Two earthquakes have hit British politics. The first was Prime Minister Theresa May’s gamble of calling a general election three years earlier than necessary. She mistimed it badly, given she had already invoked Article 50 of the Treaty of Lisbon, which started the two-year period for negotiations on Britain’s exit from the European Union.
May wasted seven weeks over the needless poll and lost the meagre Conservative majority bequeathed by David Cameron, her predecessor. The episode came across as a meticulously planned train-wreck. May’s position is precarious and her power is drained. Both parliament and the EU’s negotiators understand this. The result will be neither a ‘soft’ nor ‘hard’ Brexit – it will be a mangled Brexit.
The second earthquake is in the opposition Labour party. Many expected a massive defeat and a subsequent attempt to oust Jeremy Corbyn, who took over the party’s leadership in 2015, with a view to reconstructing Labour for elections in 2022. But Corbyn proved to be a crowd-puller. In this campaign, he was brilliant. He obviously loved every moment. According to my new colleague Chris Ostrowski, who joined OMFIF this week and stood as Labour’s candidate in Watford, where the party achieved as 16% swing against the Conservatives, ‘Jeremy’s effect on the campaign was remarkable. He generated a lot of enthusiasm and his new politics won over the people of Watford.’
Corbyn is one of the few people I know who holds beliefs which he will not trade for more popular ones. Such rare consistency was made clear in interviews with the BBC. Though he knew it would win votes to say he would ‘press the nuclear button’, he refused – Corbyn is a life-long advocate of unilateral nuclear disarmament.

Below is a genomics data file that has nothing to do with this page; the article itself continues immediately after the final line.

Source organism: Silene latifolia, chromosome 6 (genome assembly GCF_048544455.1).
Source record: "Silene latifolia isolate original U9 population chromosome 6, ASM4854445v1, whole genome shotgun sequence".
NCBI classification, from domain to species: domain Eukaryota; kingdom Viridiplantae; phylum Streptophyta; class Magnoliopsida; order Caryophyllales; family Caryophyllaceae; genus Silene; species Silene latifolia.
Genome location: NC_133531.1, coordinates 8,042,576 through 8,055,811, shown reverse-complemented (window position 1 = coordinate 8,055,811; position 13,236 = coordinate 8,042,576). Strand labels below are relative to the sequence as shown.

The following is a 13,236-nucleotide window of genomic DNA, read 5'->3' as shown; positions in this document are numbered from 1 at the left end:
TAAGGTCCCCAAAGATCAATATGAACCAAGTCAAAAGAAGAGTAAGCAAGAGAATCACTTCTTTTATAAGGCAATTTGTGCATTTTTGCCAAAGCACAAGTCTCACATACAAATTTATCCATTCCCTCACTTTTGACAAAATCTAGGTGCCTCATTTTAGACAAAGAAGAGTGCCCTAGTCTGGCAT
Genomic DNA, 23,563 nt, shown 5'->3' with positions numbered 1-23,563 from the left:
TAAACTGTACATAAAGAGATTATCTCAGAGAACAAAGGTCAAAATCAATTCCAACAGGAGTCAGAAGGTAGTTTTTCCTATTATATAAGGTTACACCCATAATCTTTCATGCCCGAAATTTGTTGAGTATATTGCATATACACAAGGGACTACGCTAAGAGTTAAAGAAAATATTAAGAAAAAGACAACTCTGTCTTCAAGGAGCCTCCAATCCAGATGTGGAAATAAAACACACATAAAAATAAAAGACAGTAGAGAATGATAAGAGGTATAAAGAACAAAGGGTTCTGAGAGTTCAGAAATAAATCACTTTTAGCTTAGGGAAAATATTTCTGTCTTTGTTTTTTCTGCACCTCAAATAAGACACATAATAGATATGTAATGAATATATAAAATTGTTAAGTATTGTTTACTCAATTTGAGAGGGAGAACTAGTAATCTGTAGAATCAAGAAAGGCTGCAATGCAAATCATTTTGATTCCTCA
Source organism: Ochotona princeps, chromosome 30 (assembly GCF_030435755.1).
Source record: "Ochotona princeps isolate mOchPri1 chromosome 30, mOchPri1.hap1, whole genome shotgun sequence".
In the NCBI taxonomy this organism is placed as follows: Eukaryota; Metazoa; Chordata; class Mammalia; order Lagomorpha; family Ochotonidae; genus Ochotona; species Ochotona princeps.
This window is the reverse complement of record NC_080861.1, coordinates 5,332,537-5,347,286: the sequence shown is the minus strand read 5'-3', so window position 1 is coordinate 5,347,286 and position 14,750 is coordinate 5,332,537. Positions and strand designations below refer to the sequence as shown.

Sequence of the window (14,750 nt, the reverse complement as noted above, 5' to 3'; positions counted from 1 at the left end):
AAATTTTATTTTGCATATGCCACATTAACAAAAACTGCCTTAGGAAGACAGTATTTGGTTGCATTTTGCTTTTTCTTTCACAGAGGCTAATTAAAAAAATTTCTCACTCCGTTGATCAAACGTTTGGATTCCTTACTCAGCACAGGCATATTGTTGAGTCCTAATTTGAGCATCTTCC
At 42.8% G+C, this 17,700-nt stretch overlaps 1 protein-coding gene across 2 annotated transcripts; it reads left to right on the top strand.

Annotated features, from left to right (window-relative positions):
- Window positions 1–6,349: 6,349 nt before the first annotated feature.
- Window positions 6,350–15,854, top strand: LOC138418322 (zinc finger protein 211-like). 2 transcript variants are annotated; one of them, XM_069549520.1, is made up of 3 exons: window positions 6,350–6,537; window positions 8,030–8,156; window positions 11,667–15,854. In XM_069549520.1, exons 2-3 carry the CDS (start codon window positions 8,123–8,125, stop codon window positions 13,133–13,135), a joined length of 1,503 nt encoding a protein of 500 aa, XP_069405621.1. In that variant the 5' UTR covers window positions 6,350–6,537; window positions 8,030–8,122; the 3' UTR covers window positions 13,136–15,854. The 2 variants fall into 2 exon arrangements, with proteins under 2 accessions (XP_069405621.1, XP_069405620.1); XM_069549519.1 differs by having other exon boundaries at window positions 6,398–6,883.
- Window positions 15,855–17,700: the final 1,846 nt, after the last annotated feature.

All the 35 years I have known Corbyn, I have always had pleasant memories of our conversations. I got to know him during my tenure as an activist and later Labour party chair in Islington South, a neighbour to Corbyn’s North Islington constituency.
The leaking of the Labour manifesto was a great help. For a week, newspapers had no other topic to discuss. Every proposal was analysed, shock and horror expressed. And then the shocks were dismissed. Labour got a lot of free publicity.
Corbyn means to carry on in uncompromising socialist style. The media attacked him but there was little new to say – Corbyn has not changed his views for 35 years. His critics ripostes no longer impress older voters, and being hated by the tabloids makes Corbyn a hero to younger voters.
The Conservative manifesto was an unmitigated disaster. The contrast with Corbyn was loud and clear. From then on, May’s lead over Corbyn began to slip. She was nervous and stilted, and the phrase ‘Maybot’, coined by journalist John Crace, became her moniker. Corbyn, in comparison, was described as a zen master and alike to Star Wars character Obi-Wan Kenobi.
Momentum, the left-wing grassroots movement, showed its skill in social media by connecting Corbyn with young voters through platforms like Facebook. They made films and went where the traditional print media would never go. The youth vote made all the difference. Instead of losing seats, Corbyn delivered more than his predecessors in 2015 and 2010.
Corbyn is reviving right-wing v. left-wing ideological politics in Britain. That debate had disappeared under former Labour Prime Minister Tony Blair’s centrist ‘third way’. This election, too, was a return to two-party politics in the UK. 82% of all votes cast when to either the Labour party or the Conservatives, compared to 67% in 2015.
The reconstruction of the Labour party is postponed. Rebuilding the Conservative party has become the more urgent task – but it is impossible. Meanwhile, the hard EU deadline looms. Come March 2019, Brexit negotiations must be concluded. It is not outside the realm of possibility that, by then, Jeremy Corbyn will be prime minister.
Lord (Meghnad) Desai is Emeritus Professor of Economics at the London School of Economics and Political Science, and Chair of the OMFIF Advisers Network. Between 1982-92, Desai was Labour party Chair for the constituency of Islington South and Finsbury.